So it seems to me the job of the biographer will be if not more difficult, at least different in the future. When most folks, even writers, communicate through email or networking sites, the job of the historian or biographer will entail gathering perhaps critical insights and personal information from the internet. Much of this is fleeting. How many times have we changed our email providers, only to loose all of our email exchanges – sometimes years worth. Whether this will make the biographer’s job more difficult or easier is hard to say. In many ways much of what used to be private correspondence between two people is now much more public. In the past one might have written to a close friend or trusted relative. Now similar personal information is given to everyone (even strangers) on facebook or other networking sites, but those revelations may be more censored or deliberately dissembling then the contents of a personal letter. The word “friend” itself has changed its meaning in the context of the internet.

This does not negate the need for the well written and insightful biography. In spite of the proliferation of personal information on the internet, there will still be the desire and need for distilled and cogent appraisals of the lives of certain individuals, and it will still take a sensitive and skilled writer to pull all of the scattered threads together to create a narrative from the parts and pieces. The narrative is what we crave. The idea that a life is in some sense a story, and story is life. We will always need talented and perceptive writers to create this narrative, but those writers will find the cacophony of voices on the internet to be a problematic, albeit necessary resource.

Theatre in 1880’s Montana

“Our stage was in an old shed next to a pigpen, and our curtain was a white sheet Johnny Spiker had swiped out of their hotel. The ‘theatre’ was just the back of the Spiker Hotel and Saloon, and we borrowed empty beer kegs for our audience to sit on. The curtain was fixed to be drawn along a wire in front of the stage. When the show opened the curtain was drawn across the wire to the edge of the pigpen. As the weeping leading lady finished her song, and fell to faint to the floor, the curtain was then to be drawn back across the stage, hiding the stage so we could prepare for the next act. It never happened, for when the boy who was tending to the curtain reached for it, it was gone. It seems one corner of the sheet protruded into the pigpen. It looked to the pigs like it might be edible, so while the acting was proceeding on the stage, the pigs ate our curtain. The audience, judging by their applause and laughter, evidently thought this was the best part of the play. That first act was the one and only one, and the show ‘did not go on.’”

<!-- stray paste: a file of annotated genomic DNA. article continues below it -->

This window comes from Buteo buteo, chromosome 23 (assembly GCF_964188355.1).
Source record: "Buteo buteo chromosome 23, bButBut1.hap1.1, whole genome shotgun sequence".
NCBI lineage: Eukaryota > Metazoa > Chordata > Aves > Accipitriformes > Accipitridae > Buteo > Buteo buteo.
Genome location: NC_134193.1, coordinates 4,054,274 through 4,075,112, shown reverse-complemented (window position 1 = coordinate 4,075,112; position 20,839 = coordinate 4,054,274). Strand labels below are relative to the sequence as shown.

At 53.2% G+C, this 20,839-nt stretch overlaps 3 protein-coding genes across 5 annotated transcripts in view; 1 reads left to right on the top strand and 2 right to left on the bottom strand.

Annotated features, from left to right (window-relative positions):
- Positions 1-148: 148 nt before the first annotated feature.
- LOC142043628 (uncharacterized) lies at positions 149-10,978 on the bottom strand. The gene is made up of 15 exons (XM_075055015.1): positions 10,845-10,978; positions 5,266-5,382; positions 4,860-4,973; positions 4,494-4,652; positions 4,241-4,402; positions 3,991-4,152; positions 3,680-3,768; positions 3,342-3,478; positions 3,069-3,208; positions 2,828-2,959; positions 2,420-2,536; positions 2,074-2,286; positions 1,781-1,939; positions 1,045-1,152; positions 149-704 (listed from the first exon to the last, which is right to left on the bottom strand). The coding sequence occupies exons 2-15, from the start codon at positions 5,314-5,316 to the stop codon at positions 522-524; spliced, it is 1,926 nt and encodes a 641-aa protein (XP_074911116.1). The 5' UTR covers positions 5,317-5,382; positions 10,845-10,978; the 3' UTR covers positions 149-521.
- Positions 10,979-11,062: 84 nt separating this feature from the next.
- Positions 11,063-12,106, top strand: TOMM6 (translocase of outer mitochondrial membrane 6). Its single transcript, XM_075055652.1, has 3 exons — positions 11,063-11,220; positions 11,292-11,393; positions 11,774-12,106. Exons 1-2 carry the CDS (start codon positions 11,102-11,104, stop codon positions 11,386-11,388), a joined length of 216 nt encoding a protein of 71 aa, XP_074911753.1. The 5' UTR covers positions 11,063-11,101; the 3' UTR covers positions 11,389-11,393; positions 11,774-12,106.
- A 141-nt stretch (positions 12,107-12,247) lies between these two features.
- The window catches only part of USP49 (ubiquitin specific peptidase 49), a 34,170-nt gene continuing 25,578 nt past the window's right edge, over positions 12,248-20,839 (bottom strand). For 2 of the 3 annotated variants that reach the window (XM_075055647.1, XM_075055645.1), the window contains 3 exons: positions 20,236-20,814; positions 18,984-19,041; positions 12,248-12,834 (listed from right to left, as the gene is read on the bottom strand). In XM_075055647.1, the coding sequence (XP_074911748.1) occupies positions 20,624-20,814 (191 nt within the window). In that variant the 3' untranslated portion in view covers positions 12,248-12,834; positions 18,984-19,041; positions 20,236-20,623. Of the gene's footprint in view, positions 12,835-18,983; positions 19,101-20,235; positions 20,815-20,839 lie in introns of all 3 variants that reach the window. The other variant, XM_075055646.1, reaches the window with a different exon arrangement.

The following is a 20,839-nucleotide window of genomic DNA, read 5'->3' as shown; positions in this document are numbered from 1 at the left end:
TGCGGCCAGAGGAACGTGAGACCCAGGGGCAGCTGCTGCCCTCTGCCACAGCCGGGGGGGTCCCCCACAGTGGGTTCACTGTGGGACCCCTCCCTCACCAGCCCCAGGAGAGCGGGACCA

That was how my great-grandfather, Roy Fitzgerald describes their childhood efforts at producing their own play in 1880s Gardiner, Montana. (See my previous post for more on the discovery of this autobiography.) Those of us who have ever produced, directed, performed in, or in any way participated in community theatre will be sympathetic!

My Current Writing Project